This is the inevitable result of a society based on falsehood. The pernicious idea of liberalism, the falso from which triviality explodes, is that individuals exist outside of the context of their social relationships, that the individual is autonomous and can be detached at will from social and historical roles and norms. Individual liberty and natural rights became apart of the political metaphysics in the West when Thomas Jefferson wrote the following in the Declaration of Independence:

We hold these truths to be self-evident, that all men are created equal, that they are endowed by their Creator with certain inalienable Rights, that among these are Life, Liberty, and the pursuit of Happiness.

What kind of reactionary would find fault with such common-sense statements? In hindsight it has now become evident that the implications of this seemingly harmless pronouncement were left unexamined as the “pursuit of Happiness” has become the sole end of Liberty in the modern age, in fact the righteous crusade to obtain absolute personal freedom has come at the price of Liberty itself. Perhaps if someone were to inform Jefferson that his rhetoric would be used to justify men cutting off their own penises and insisting on everyone pretending that they are women because they say so, he may have added a caveat to “the pursuit of Happiness.”

The Enlightenment consensus on human nature is that man is rational and thereby seeks to maximize his utility, which inevitably leads to the voluntary and inorganic formation of society to escape the state of nature. The individual is presumed to be primordial or antecedent to community and society instead of a derivative of it. This is perhaps the most formative axiom of modern liberalism and if this “self-evident” axiom turns out to be falsehood, than any conclusion – or for that matter, society – predicated on it will result in absurdity and will inevitably decay. Robert Bork notes,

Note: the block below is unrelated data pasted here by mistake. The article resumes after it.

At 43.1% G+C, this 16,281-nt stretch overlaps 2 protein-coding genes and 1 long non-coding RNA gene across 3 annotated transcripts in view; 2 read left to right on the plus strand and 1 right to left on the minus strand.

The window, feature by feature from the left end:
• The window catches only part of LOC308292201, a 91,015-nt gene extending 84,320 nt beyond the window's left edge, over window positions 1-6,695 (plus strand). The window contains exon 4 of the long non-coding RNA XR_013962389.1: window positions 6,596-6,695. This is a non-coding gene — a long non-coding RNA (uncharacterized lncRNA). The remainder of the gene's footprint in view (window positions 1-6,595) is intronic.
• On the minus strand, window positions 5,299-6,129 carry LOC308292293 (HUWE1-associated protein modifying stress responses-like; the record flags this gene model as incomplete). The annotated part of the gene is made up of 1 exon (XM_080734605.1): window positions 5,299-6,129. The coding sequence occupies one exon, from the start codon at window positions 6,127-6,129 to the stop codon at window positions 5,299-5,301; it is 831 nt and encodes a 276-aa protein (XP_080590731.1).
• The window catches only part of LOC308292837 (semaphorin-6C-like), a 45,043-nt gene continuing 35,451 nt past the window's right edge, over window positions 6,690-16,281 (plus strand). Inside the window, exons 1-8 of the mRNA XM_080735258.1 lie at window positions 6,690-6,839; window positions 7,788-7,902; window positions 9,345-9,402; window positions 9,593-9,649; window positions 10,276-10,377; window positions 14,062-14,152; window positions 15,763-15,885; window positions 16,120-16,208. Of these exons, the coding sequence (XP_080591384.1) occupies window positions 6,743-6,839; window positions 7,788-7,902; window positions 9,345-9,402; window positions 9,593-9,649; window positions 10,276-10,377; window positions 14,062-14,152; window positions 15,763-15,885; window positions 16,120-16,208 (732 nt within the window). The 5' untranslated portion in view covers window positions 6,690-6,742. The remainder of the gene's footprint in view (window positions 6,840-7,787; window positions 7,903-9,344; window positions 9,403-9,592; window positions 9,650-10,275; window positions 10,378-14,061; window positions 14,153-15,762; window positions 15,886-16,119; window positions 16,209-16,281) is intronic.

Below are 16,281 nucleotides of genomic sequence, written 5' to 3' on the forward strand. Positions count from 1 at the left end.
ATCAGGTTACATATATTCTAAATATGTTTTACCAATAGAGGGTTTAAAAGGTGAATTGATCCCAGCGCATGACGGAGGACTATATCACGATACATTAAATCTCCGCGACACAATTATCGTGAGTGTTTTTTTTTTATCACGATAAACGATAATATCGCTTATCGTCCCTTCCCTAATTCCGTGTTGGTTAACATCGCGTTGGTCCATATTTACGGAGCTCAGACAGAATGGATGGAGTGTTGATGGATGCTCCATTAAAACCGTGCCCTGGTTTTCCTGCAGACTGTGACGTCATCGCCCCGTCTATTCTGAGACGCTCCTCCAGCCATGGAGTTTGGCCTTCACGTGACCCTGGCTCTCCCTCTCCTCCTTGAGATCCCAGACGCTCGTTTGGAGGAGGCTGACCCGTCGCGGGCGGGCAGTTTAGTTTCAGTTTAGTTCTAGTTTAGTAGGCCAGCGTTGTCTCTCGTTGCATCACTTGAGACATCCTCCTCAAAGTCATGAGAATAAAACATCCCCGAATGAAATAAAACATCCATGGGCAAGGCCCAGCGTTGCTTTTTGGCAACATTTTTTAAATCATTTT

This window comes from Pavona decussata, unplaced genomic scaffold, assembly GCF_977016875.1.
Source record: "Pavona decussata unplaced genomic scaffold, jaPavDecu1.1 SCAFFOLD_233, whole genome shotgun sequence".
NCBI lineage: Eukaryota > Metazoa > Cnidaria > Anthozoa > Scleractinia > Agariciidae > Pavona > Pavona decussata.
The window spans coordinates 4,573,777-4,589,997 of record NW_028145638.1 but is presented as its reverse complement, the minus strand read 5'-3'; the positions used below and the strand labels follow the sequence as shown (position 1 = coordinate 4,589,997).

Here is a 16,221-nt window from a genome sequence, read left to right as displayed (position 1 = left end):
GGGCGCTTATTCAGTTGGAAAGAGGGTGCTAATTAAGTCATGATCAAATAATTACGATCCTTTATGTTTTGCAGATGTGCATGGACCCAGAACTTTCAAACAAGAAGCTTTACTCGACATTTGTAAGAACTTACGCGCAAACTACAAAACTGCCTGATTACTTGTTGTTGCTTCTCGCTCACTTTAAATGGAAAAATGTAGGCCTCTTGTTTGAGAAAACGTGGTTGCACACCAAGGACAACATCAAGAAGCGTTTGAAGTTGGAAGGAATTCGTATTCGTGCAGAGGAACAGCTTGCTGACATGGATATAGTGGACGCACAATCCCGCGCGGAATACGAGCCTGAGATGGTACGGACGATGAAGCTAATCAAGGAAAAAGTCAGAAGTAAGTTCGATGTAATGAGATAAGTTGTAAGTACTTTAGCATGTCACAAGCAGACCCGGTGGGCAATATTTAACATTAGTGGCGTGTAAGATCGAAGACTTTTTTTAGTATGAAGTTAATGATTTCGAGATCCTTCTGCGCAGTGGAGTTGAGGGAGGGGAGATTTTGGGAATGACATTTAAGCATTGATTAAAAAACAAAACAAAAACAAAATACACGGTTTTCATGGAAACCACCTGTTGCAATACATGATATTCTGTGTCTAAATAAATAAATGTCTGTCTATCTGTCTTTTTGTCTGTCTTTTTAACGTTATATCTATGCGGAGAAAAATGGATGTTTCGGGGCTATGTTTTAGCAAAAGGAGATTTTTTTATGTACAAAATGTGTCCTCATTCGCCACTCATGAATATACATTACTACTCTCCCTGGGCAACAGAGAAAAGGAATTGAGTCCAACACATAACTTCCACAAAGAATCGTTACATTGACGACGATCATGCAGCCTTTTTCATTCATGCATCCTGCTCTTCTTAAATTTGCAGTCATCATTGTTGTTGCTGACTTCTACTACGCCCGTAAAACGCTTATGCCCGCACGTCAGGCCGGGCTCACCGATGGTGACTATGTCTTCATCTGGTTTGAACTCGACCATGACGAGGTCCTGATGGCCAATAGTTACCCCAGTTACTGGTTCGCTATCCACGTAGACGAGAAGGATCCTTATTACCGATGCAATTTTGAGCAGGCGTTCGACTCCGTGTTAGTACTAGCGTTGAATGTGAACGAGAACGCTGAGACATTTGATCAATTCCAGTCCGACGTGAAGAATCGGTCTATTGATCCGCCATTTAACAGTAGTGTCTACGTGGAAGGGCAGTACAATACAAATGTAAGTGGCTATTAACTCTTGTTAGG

…the continual pressure for more individual autonomy necessarily weakened the restraints on individuals. The ideal slowly became the autonomous individual who stood in adversarial relationship to any institution or group that attempted to set limits to acceptable thought and behavior.

Furthermore, John Stuart Mill, the father of the insidious moral philosophy known as Utilitarianism writes, “Liberty consists in doing what one desires.” Placing moral or legal restraints on individual liberty thus becomes an a priori crime against humanity and the aims of society become subordinate to the aims of the individual.

Behavior which harms and destabilizes institutions or abstract entities like “the family” or “the public good” are permissible because only physical harm to an individual is considered relevant in determining the morality of an action. It’s clear to see that this is not progress; this is a regression to a primordial conception of morality where animistic impulses and whims are the sole determinant of the moral weight of an action. As Thomas Hobbes writes on morality in a state of nature, “But whatsoever is the object of any man’s appetite or desire, that is it which he for his part calleth good; and the object of his hate and aversion, evil …” The paleoconservative prophet Richard Weaver foresaw this state of affairs as the consequence the West’s adoption of Nominalism, which denies the existence of universals or abstract objects. This philosophical struggle, if you will, has been waged since the time of Plato, who wrote in The Republic: